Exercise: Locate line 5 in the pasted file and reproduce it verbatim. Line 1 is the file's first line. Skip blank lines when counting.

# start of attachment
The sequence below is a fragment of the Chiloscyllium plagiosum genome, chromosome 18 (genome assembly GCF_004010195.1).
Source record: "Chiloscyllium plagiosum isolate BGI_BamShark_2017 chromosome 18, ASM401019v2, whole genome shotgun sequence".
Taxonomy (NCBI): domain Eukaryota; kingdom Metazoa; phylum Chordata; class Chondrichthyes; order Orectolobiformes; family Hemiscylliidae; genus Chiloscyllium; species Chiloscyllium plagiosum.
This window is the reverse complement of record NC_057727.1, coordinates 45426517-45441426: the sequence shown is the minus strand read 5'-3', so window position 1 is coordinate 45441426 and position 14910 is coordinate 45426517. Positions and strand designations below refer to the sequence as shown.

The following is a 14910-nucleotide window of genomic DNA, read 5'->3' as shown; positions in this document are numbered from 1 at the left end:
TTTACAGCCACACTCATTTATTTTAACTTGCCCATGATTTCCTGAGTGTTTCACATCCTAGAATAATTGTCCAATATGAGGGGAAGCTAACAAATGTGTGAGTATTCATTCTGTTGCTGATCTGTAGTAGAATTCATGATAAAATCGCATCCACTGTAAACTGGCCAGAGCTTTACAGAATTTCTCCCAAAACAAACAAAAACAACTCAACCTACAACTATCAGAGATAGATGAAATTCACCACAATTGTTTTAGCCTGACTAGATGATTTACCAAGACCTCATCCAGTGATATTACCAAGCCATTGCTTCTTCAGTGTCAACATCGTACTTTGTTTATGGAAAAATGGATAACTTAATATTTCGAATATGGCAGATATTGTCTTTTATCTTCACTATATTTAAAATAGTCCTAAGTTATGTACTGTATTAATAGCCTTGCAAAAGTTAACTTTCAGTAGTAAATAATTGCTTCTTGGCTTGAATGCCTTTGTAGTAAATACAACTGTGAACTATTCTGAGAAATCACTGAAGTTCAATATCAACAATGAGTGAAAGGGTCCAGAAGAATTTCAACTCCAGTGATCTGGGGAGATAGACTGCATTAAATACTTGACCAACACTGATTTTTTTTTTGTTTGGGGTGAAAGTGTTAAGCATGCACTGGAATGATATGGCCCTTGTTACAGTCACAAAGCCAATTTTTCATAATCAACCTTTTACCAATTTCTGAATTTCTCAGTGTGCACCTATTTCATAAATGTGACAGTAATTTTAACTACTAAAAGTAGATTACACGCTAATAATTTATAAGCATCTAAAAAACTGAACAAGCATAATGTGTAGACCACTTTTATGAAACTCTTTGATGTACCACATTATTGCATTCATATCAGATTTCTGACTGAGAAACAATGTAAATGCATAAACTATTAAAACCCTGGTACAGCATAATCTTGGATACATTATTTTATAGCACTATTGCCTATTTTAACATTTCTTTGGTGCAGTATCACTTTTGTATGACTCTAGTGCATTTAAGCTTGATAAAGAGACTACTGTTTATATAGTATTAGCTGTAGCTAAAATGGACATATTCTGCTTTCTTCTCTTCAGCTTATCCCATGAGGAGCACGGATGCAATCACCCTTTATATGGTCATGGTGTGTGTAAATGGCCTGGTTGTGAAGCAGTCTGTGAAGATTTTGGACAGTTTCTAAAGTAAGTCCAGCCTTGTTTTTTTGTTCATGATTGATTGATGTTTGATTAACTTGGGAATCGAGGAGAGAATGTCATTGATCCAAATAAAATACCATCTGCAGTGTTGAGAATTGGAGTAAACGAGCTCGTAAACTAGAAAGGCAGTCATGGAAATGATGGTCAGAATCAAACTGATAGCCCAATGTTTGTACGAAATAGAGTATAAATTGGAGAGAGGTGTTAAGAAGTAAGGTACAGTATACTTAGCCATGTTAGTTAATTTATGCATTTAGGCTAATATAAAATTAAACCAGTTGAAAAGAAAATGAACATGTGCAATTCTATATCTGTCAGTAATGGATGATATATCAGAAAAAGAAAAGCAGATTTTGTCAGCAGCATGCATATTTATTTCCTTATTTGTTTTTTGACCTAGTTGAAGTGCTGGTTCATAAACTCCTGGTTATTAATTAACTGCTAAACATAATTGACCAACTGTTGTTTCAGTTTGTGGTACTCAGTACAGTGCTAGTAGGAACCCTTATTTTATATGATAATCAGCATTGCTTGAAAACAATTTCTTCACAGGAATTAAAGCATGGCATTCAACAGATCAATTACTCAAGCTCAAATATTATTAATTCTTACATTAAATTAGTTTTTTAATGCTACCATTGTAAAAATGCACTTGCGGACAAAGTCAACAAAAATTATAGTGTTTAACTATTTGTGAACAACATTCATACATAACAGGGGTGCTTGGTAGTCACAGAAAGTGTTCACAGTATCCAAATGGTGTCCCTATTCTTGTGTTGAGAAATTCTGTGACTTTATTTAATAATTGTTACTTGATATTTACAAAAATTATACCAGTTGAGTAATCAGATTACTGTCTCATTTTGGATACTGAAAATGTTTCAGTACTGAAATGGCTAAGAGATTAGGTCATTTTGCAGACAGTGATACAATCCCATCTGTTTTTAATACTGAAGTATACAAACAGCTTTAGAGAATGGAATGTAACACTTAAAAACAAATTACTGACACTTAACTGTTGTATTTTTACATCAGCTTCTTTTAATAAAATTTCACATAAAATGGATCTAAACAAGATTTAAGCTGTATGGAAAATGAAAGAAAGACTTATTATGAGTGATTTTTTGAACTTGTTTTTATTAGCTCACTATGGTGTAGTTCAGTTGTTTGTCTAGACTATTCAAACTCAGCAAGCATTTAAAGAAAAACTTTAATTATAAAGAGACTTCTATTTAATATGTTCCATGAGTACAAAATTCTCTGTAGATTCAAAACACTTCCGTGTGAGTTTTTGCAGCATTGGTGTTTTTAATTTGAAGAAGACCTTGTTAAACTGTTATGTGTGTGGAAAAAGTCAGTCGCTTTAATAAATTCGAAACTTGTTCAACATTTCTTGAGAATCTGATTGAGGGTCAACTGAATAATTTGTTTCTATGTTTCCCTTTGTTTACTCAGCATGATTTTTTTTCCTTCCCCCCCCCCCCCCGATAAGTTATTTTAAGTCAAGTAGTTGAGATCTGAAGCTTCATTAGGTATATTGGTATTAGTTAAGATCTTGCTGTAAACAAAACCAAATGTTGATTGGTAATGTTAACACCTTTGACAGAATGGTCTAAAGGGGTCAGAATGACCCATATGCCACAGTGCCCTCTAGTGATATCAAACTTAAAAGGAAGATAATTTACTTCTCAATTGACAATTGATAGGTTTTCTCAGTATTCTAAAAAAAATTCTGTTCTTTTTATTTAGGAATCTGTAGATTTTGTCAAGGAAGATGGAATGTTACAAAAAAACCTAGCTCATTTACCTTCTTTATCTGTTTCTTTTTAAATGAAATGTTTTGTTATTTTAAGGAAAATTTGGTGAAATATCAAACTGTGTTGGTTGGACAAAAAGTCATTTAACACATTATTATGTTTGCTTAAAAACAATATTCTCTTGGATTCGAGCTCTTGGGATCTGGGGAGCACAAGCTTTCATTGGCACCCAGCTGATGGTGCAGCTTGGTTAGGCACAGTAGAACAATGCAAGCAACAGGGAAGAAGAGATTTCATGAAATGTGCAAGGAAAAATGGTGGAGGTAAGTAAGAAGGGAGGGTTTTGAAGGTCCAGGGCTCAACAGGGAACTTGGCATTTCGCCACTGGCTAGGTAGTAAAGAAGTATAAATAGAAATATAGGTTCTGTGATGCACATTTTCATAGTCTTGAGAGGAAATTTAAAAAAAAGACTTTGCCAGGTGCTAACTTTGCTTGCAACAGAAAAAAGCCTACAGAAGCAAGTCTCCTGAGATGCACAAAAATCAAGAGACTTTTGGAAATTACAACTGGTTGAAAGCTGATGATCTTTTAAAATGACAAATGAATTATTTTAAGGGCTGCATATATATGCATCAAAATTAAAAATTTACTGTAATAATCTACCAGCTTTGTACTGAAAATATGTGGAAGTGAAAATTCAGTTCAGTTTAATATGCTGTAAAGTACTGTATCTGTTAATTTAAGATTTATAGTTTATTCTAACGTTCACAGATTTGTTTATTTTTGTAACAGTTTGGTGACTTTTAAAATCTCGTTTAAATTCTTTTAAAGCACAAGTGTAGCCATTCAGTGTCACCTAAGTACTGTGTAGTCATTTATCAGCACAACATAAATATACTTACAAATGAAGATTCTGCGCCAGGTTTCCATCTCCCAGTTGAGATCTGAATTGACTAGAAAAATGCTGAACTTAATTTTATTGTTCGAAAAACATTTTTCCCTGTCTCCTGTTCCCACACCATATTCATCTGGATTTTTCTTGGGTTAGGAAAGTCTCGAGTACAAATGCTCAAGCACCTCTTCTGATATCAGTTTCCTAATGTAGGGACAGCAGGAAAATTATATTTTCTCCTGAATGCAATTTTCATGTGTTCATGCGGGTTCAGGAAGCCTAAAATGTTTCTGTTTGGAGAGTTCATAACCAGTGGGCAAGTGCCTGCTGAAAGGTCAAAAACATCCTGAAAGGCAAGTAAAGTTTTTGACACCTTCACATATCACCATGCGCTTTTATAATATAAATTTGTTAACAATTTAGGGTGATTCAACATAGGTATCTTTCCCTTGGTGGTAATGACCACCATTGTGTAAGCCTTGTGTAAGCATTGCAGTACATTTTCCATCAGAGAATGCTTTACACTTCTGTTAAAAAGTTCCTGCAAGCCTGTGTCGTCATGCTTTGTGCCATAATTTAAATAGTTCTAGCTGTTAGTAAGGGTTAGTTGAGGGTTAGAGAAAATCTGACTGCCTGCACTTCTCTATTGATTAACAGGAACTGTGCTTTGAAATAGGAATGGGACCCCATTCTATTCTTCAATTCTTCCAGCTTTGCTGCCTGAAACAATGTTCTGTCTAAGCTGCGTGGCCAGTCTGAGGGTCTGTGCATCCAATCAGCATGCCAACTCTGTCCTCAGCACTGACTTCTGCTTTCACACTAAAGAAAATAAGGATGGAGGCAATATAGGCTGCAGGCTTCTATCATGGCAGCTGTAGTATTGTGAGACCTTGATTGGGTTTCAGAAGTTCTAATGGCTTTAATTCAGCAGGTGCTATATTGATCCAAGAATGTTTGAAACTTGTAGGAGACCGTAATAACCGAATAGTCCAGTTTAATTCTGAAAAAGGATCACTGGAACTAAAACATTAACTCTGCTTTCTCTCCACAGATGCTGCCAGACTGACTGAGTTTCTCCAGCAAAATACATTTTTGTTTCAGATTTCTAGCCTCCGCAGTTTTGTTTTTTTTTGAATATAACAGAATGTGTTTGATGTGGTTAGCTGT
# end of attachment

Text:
The following is a 14910-nucleotide window of genomic DNA, read 5'->3' as shown; positions in this document are numbered from 1 at the left end: